Today on CNN’s State of the Union with Candy Crowley, Ferguson’s Congressman William Lacy Clay (D-MO) and former NYPD Chief Bernard Kerik spoke to Crowley about the militarization of police in quelling protests. In an exclusive interview with CNN, Representative Clay stressed the need for the demilitarization of police forces. While former NYPD Chief Kerik diverged from this view, both agreed that police must undergo adequate training to properly use law enforcement equipment.
Rep. Clay on the militarization of local police forces: “Well, and the scenes that we saw in Ferguson, Missouri, this past week, with a militarized police force facing down innocent protesters with sniper rifles and machine guns is totally unacceptable in America. Now, I have gotten word that some of these police departments who have received this equipment have not been properly — properly trained in its use by the military.”
Rep. Clay on lack of diversity within the police force: “a bigger problem here in Ferguson and across this region and across America are that police forces who are in African-American communities are not diverse enough. They do not have enough diversity within their force. They do not have a healthy relationship with the African-American community that they are supposed to police.”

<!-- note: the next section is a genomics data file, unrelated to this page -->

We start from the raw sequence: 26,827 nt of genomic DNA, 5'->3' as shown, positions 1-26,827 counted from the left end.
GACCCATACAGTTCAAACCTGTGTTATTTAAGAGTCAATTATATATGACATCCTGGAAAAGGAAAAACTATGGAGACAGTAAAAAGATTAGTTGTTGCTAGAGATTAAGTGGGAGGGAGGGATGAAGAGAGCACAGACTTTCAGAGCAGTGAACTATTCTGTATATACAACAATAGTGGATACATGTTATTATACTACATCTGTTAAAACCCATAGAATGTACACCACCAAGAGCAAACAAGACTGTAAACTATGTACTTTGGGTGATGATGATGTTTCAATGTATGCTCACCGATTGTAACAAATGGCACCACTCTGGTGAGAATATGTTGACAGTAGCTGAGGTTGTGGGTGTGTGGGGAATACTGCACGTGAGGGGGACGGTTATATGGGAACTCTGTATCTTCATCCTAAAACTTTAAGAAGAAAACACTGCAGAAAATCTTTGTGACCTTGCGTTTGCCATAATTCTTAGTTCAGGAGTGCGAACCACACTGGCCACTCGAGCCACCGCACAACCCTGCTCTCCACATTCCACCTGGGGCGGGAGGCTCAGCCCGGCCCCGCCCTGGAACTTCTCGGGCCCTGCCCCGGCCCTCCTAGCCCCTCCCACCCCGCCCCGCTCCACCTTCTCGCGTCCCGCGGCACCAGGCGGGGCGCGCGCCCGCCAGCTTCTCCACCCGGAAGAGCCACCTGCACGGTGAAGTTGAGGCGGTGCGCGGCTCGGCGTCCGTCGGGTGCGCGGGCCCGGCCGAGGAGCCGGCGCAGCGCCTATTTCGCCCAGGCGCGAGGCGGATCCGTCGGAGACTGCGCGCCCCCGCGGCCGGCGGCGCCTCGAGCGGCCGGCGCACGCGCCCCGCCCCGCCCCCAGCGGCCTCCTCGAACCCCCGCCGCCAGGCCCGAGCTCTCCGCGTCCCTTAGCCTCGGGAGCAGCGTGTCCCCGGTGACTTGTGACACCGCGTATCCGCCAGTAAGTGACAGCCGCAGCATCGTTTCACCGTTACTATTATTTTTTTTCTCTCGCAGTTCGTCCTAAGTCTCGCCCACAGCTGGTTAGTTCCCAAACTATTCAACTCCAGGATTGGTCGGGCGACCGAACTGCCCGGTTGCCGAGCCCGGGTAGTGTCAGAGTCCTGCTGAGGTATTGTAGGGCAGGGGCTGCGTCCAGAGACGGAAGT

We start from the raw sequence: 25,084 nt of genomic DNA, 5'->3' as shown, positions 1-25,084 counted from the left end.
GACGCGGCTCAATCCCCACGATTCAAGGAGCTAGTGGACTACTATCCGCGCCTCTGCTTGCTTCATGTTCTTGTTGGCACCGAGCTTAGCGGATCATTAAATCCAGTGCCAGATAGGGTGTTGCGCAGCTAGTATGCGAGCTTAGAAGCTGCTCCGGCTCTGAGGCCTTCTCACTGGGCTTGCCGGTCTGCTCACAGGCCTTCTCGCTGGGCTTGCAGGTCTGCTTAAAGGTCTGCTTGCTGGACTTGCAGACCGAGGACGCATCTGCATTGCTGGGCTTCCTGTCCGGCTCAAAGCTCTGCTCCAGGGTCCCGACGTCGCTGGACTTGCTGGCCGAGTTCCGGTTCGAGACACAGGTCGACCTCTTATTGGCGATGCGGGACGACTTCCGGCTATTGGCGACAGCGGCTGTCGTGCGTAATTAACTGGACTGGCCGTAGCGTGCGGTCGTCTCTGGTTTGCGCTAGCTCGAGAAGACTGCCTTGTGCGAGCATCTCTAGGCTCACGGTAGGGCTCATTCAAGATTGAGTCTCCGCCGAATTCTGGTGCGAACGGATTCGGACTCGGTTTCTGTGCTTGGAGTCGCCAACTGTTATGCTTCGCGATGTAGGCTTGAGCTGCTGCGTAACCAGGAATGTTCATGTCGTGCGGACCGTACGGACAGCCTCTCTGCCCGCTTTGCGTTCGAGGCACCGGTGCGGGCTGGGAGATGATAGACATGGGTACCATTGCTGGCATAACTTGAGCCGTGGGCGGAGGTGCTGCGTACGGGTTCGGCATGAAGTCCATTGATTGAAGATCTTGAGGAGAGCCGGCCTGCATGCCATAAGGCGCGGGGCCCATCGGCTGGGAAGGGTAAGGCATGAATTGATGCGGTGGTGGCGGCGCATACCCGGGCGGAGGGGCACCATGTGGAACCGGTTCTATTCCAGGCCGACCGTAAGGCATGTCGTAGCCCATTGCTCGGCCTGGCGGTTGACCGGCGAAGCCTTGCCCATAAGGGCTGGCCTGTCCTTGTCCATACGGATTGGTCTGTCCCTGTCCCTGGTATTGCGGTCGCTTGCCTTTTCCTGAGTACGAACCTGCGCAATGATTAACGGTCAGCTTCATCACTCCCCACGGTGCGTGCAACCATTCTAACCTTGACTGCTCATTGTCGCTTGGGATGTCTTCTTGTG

A full transcript of the interview is available after the jump.
THIS IS A RUSH TRANSCRIPT. THIS COPY MAY NOT BE IN ITS FINAL FORM AND MAY BE UPDATED
CROWLEY: I am joined now by former NYPD Chief Bernard Kerik and Congressman Lacy Clay, whose district includes Ferguson. Gentlemen, thank you both so much for being here.
Let’s pretend that everything Ferguson had, Congressman, actually came from elsewhere, that it’s not Department of Defense equipment. Attitudinally, there is a difference between a soldier who goes off to war to kill people and a policeman who is there to protect. Is this a question of equipment, or is this a question of attitude?